Memoirs and Tips from An Accidental Journalist #2 : Story of A Dying Prawn


I love writing. I love the swirl and swing of words as they tangle with human emotions. –James A. Michener( an American author)

I remember my first piece of investigative writing to a newspaper. Having brainwashed by a science degree (less equipped with common sense), I was trying to put together a story about the vanishing prawn industry in Sri Lanka as a result of a viral disease.. The “X” virus effects the prawns and “Y” number of farms are closing..

“ Who wants to read this sh*t scientists boast about?” looking at my jargon, one of the old hands of journalism expressed his concerns., . “Dig what people have to say first”.. It took time for me to comprehend his concerns..  We write to the public… A writer who does not understand the reader, simply will not get a readership.

After all, Einstein is a human being.. Stephen Hawking’s life story attracts us to his thinking about the universe.. We all have experiences and emotions. We relate to them and not normally attracted to the abstract facts in the first place… unless you are some kind of a nerd. It is easy to attract to the facts with a background life story with emotions.

One week after, my conversation with my “ mentor”  I was traveling in a coastal route with him- of course listening to his remarks about women in his life- to meet some prawn farmers. There came the stories of their life.. Of their miseries and vanishing bank accounts.. True that scientists are pointing to a virus and accusing it …Despite the comments from  Environmentalists “ serves them right”.. What about the true impact to the life of this farmers..

I see journalists garnish their articles with literature and storytelling in good pieces of journalism. Journalism is not merely fiction. It’s a core of facts coated with fiction- after all chocolate coated biscuits are more edible… If you can establish that human connection you are a successful journalist. The story becomes vibrant and living. Story breathes the life.. that capture your audience.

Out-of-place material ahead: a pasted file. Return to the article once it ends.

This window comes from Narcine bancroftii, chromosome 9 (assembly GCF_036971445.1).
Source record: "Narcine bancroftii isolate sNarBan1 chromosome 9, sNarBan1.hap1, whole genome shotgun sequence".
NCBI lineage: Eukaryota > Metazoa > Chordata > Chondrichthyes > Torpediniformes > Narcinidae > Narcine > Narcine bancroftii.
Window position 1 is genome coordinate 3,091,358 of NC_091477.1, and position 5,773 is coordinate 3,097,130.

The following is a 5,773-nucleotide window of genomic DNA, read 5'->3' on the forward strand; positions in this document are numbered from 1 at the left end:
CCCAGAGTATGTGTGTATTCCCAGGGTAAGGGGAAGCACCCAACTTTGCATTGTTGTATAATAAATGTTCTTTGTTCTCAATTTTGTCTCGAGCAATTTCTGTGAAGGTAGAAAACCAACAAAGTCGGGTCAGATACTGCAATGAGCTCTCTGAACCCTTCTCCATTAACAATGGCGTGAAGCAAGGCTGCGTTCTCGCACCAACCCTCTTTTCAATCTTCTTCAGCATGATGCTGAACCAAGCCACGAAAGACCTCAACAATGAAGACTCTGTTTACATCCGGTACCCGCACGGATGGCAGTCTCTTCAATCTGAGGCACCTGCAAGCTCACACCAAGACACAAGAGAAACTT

When prawn farming industry went downhill in Sri Lanka within a year or so because of a viral disease called “ white spot disease”, the truth came out with feelings. Once regarded as a lucrative business for small and large-scale investors, became an investors nightmare. The viral disease spread through farms because of the unplanned, environmentally in-correct farming practices. It was too late when people realized harming environment will create your own downfall..

I understood that telling the life story of these farmers will convey the message more emotionally about what happened to this industry. I named my article as “An unplanned industry- a suicidal mission” (of course I wrote in my native language). A blend of science, emotions and true facts mixed with fiction. A story I remember as one of my first attempts to establish my self as a budding journalist. A story of a dying prawn and emotional expressions of a writer.

I regard myself as an Accidental Journalist. Never did it as a profession but continued it for pure passion. . even though some people paid me for my hobby! These are the memoirs and some writing tips, I wanted to share with you, which I gathered from my journalistic journey in my “ on and off” career as a science and environment journalist.

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